Using mouse models, Swiss neuroscientists have identified the cells that help reprogramme memories of trauma towards those of safety – a discovery that has potential therapeutic applications for humans.
Memories of traumatic experiences can lead to conditions such as post-traumatic stress disorder (PTSD). It is estimated that almost a third of all people will suffer from fear or stress-related disorders at some point in their lives.
A study by scientists at the Swiss Federal Institute of Technology Lausanne (EPFL) has shown, at the cellular level, how therapy can treat even long-term trauma memories. The results have been published in the latest edition of the renowned Scienceexternal link journal.
“When you want to overcome a traumatic memory, then it’s better to face it than to suppress it. While, this has been known in psychotherapy, at the level of the brain cells, we simply don’t know what is happening,” said EPFL professor Johannes Gräff, of the School of Life Sciences, whose labexternal link carried out the study.
“What we could show for the very first time is that the key to a successful treatment of a trauma lies in the very same cells that used to store this trauma. In the long run we hope this has positive implications for the treatment of PTSD,” he commented in an EPFL videoexternal link that accompanied a statementexternal link on the research.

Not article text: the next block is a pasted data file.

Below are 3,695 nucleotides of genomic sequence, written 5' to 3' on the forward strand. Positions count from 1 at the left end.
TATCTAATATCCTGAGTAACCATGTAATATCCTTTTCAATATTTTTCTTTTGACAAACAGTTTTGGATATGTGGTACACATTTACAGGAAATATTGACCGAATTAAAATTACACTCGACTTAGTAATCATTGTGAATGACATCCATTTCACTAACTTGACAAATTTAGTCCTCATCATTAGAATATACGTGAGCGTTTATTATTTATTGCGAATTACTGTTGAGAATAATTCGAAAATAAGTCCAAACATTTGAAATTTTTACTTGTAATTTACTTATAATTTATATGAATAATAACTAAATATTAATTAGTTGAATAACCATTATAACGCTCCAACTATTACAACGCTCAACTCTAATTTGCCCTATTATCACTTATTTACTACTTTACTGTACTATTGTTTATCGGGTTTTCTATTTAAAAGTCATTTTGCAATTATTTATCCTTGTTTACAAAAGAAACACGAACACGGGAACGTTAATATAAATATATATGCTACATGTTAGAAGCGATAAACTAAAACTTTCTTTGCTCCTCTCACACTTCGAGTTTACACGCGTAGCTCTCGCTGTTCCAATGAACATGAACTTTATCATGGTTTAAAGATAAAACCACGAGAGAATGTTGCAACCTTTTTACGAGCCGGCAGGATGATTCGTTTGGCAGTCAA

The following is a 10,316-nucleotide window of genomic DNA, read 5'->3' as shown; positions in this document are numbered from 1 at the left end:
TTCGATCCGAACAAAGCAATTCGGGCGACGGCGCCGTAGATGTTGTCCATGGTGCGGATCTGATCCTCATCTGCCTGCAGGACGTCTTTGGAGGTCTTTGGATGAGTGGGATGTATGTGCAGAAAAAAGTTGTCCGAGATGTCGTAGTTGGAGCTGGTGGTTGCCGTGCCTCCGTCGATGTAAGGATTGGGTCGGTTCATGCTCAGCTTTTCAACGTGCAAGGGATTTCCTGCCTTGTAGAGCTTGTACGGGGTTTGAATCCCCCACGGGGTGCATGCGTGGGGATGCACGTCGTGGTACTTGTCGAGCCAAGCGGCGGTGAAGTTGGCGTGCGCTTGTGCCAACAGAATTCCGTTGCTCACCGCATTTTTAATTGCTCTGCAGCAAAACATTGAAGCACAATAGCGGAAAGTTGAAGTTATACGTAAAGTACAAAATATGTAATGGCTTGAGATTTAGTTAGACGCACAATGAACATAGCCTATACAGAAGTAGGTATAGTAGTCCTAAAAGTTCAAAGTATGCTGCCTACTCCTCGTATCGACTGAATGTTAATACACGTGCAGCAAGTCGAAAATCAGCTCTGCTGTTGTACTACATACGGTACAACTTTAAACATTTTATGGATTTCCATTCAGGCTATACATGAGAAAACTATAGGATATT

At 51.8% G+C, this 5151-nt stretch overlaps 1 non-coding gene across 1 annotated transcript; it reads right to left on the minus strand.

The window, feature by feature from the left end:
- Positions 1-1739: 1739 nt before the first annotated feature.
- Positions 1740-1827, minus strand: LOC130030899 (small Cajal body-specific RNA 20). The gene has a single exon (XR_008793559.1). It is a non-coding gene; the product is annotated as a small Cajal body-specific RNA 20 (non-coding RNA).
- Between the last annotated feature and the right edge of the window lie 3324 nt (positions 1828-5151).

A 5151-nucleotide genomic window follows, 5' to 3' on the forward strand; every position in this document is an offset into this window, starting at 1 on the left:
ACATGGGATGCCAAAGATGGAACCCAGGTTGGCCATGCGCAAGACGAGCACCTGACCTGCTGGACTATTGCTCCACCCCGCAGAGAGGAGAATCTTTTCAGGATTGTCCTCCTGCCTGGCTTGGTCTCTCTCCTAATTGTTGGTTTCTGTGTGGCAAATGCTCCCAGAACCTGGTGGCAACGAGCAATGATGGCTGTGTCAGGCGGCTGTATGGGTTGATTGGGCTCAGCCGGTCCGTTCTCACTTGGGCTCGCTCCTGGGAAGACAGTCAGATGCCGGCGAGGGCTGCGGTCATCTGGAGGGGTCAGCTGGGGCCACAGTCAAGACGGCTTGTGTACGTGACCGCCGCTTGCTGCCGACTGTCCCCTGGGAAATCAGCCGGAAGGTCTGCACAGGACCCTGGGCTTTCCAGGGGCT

The researchers conducted a fear-training exercise in which they placed mouse models inside a box and administered a series of mild foot shocks. This produced long-lasting traumatic memories; when the mice were traumatised, they stopped moving out of fear.
But after treatment for the trauma similar to exposure-based therapy in humans – in which the mice were again placed in the same box but without shocks – the animals went back to their normal movements. The researchers note in their paper that all animal experimentation for the study was approved by cantonal veterinary authorities.
‘Overwriting’ memories of fear
"Now what we can show is that the treatment of a traumatic memory is not mediated by two distinct memory traces, but it is rather an overwriting of the original memory trace of fear towards safety, which is happening,” Gräff explained.
As shown in the main picture above, marked in green is a brain cell that was active when the mouse was still scared. After trauma treatment, the lab also tagged the cells that were active when the mouse was no longer scared, in red.
“What is clearly visible from this image is that there is an overlap, which stipulates that the same cells that were active when recalling a traumatic memory are also active when the mouse was no longer scared,” Gräff said.
“Now we know what happens at the level of the brain cells. In the future we want to look inside those cells, at the genes and at the DNA, to see how a trauma – and more importantly how a treatment of a trauma – affects those genes,” the professor concluded.